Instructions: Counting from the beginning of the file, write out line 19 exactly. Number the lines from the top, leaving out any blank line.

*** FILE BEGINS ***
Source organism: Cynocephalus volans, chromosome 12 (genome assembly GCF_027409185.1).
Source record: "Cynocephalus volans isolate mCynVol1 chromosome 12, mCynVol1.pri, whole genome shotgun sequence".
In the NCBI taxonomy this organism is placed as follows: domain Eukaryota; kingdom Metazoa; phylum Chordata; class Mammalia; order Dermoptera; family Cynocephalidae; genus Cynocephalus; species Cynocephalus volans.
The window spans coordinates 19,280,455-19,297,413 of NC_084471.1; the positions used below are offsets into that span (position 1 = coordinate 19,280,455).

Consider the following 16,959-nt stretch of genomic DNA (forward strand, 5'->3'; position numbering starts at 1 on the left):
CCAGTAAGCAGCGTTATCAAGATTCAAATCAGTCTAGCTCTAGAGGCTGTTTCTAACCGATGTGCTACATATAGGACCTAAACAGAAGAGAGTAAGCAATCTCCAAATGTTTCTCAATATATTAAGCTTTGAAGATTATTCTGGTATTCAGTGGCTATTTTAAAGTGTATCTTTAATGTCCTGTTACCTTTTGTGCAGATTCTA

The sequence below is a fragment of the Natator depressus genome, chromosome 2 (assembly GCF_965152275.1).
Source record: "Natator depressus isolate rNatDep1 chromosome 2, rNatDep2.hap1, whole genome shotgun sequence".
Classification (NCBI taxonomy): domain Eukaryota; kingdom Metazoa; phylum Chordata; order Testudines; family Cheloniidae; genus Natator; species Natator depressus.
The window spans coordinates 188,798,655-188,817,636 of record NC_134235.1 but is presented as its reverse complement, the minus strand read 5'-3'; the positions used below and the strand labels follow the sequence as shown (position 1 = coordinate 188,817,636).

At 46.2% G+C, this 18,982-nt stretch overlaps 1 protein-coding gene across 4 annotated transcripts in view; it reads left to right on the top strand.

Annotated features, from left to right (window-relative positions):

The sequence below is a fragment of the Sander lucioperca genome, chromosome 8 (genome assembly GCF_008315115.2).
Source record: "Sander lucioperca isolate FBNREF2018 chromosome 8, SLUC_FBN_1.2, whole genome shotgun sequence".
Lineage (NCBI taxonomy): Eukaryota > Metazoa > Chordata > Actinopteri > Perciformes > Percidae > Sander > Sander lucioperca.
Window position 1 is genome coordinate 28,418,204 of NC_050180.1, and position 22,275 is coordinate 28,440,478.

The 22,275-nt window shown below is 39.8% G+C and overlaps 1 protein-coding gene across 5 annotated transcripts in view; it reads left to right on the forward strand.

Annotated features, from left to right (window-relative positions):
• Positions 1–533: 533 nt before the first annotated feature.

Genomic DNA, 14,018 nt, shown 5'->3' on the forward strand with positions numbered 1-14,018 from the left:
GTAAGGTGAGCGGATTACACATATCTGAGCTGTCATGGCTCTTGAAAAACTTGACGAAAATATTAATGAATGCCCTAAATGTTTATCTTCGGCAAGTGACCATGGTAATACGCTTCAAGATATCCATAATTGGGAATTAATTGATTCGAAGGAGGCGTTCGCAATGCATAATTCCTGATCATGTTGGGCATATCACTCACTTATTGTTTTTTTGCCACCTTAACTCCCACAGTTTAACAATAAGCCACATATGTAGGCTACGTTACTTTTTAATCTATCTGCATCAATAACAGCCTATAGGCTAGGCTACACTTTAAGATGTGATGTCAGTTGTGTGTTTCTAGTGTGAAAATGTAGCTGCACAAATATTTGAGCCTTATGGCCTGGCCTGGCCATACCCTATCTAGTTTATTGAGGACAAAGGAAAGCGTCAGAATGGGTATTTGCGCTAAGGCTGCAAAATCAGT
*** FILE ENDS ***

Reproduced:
• Positions 1–533: 533 nt before the first annotated feature.